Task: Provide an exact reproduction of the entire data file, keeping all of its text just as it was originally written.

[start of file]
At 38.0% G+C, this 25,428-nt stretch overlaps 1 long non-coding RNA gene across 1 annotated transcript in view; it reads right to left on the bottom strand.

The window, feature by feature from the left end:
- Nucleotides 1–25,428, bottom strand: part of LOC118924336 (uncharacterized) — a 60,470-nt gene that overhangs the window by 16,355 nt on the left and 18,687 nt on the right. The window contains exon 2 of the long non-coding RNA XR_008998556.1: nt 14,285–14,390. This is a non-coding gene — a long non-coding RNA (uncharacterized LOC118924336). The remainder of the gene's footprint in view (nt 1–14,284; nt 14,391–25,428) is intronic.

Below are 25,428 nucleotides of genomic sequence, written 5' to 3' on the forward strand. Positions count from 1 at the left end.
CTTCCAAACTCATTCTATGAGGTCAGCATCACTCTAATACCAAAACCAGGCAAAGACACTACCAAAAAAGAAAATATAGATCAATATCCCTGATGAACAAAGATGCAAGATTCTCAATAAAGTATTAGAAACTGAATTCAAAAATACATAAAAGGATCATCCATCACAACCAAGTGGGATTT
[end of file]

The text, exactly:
At 38.0% G+C, this 25,428-nt stretch overlaps 1 long non-coding RNA gene across 1 annotated transcript in view; it reads right to left on the bottom strand.

The window, feature by feature from the left end:
- Nucleotides 1–25,428, bottom strand: part of LOC118924336 (uncharacterized) — a 60,470-nt gene that overhangs the window by 16,355 nt on the left and 18,687 nt on the right. The window contains exon 2 of the long non-coding RNA XR_008998556.1: nt 14,285–14,390. This is a non-coding gene — a long non-coding RNA (uncharacterized LOC118924336). The remainder of the gene's footprint in view (nt 1–14,284; nt 14,391–25,428) is intronic.

Below are 25,428 nucleotides of genomic sequence, written 5' to 3' on the forward strand. Positions count from 1 at the left end.
CTTCCAAACTCATTCTATGAGGTCAGCATCACTCTAATACCAAAACCAGGCAAAGACACTACCAAAAAAGAAAATATAGATCAATATCCCTGATGAACAAAGATGCAAGATTCTCAATAAAGTATTAGAAACTGAATTCAAAAATACATAAAAGGATCATCCATCACAACCAAGTGGGATTT